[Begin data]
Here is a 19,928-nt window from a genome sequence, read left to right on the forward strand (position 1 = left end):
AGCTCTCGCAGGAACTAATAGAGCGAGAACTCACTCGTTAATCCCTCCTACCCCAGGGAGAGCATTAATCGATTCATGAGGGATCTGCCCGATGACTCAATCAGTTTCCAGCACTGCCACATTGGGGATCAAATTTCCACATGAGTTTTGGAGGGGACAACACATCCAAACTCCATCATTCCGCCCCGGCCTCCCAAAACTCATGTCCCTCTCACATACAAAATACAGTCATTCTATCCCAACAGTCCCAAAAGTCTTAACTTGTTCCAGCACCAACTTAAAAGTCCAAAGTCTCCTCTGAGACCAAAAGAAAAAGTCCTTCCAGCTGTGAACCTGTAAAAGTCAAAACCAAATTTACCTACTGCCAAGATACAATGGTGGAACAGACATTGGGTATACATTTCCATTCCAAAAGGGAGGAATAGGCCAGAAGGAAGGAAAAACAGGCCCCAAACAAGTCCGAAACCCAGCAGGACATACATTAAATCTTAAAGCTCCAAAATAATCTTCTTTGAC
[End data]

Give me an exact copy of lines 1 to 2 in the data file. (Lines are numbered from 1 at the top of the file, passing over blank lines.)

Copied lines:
Here is a 19,928-nt window from a genome sequence, read left to right on the forward strand (position 1 = left end):
AGCTCTCGCAGGAACTAATAGAGCGAGAACTCACTCGTTAATCCCTCCTACCCCAGGGAGAGCATTAATCGATTCATGAGGGATCTGCCCGATGACTCAATCAGTTTCCAGCACTGCCACATTGGGGATCAAATTTCCACATGAGTTTTGGAGGGGACAACACATCCAAACTCCATCATTCCGCCCCGGCCTCCCAAAACTCATGTCCCTCTCACATACAAAATACAGTCATTCTATCCCAACAGTCCCAAAAGTCTTAACTTGTTCCAGCACCAACTTAAAAGTCCAAAGTCTCCTCTGAGACCAAAAGAAAAAGTCCTTCCAGCTGTGAACCTGTAAAAGTCAAAACCAAATTTACCTACTGCCAAGATACAATGGTGGAACAGACATTGGGTATACATTTCCATTCCAAAAGGGAGGAATAGGCCAGAAGGAAGGAAAAACAGGCCCCAAACAAGTCCGAAACCCAGCAGGACATACATTAAATCTTAAAGCTCCAAAATAATCTTCTTTGAC